Your credit report provides information to current and prospective creditors to determine if you can make large purchases, secure loans, pay for a college education or other large expenditures. Credit reporting makes it possible for stores to accept your checks, banks to offer credit and debit cards, businesses to market products, and corporations to better manage their operations to benefit the world's economy.
Your credit report is compiled when you or a lender makes an inquiry. Information supplied by lenders, you and court records is gathered from the credit reporting agency's file and presented in report format for the requester.
Credit grantors send updates to each of the credit reporting agencies, usually once a month. These updates include information about how their customers use and pay their accounts.
Under the Fair Credit Reporting Act, you may be entitled to receive a free copy of your personal credit report if you have been declined credit, housing or employment in the last 60 days. To request your free copy, ask your mortgage company or contact f the credit reporting agencies directly.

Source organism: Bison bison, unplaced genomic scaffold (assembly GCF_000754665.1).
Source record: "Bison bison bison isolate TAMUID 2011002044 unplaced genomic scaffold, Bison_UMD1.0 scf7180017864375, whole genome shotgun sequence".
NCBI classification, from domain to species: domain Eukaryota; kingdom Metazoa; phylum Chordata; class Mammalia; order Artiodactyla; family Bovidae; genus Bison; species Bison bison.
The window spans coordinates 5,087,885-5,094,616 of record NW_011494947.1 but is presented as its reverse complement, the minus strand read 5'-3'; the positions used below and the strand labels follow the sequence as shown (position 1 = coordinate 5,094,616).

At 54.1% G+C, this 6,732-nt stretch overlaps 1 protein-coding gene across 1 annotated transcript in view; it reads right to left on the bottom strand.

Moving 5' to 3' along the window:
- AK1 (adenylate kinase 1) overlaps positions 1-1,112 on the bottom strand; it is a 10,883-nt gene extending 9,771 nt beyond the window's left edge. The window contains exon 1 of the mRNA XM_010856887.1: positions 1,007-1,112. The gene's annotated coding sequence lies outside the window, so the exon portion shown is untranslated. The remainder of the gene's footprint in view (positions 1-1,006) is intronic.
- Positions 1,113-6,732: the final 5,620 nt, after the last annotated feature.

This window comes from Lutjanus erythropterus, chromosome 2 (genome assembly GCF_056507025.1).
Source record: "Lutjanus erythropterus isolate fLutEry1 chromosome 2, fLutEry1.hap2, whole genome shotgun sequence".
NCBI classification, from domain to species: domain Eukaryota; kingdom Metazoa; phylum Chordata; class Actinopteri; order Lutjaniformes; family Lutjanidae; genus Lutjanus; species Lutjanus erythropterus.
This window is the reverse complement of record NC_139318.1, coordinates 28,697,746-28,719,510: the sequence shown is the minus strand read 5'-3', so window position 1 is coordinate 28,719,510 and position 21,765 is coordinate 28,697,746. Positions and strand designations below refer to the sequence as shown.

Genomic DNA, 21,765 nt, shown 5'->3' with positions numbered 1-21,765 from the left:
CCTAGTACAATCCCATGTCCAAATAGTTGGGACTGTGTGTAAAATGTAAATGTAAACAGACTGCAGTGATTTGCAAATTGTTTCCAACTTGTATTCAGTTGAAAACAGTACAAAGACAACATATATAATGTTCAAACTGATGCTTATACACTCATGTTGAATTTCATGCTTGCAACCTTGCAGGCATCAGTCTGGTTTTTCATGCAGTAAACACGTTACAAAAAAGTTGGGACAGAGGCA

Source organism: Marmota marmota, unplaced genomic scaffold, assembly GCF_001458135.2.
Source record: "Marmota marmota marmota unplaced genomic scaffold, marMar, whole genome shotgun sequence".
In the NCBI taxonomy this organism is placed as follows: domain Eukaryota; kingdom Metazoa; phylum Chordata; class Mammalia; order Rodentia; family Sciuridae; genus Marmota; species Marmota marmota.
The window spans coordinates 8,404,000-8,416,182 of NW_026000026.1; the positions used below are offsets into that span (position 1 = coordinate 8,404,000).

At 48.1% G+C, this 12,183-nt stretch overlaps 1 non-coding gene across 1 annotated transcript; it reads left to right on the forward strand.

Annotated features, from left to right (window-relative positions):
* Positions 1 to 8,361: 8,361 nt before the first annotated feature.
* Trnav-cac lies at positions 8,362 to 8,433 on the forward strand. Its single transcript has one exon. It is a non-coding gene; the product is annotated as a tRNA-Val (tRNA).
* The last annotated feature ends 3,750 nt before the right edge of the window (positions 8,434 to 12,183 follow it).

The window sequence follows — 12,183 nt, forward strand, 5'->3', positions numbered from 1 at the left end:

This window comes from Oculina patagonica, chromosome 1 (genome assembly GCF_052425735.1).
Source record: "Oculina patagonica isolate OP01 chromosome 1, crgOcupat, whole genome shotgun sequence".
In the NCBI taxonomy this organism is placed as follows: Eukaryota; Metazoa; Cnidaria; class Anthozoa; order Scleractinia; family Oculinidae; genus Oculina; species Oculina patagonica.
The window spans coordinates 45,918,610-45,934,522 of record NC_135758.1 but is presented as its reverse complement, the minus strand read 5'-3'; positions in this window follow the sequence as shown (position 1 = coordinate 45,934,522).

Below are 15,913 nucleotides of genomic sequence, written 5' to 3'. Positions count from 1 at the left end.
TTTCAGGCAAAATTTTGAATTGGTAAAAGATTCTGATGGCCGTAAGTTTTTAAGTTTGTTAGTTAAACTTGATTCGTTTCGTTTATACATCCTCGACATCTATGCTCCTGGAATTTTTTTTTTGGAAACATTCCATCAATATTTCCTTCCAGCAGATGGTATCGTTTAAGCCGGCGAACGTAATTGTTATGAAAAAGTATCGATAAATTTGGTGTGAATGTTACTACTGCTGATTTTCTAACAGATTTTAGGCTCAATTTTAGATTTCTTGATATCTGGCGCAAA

When you receive your reports, review them for errors. If an item is found that is in error, (and you have proof that the debt has been satisfied or you that never did business with that creditor) contact that creditor and obtain a letter stating that the debt has been satisfied or that their reporting is in error. If a previously unknown debt is discovered, contact that creditor and get the details. It may not be your debt, but a debt that has been assigned to your name or social security number. This is identity theft and it is occuring more frequently, unfortunately. It is up to you to check your credit and maintain it so that you may benefit from having a good credit rating to get lower interest rates on loans and higher credit amounts available to you.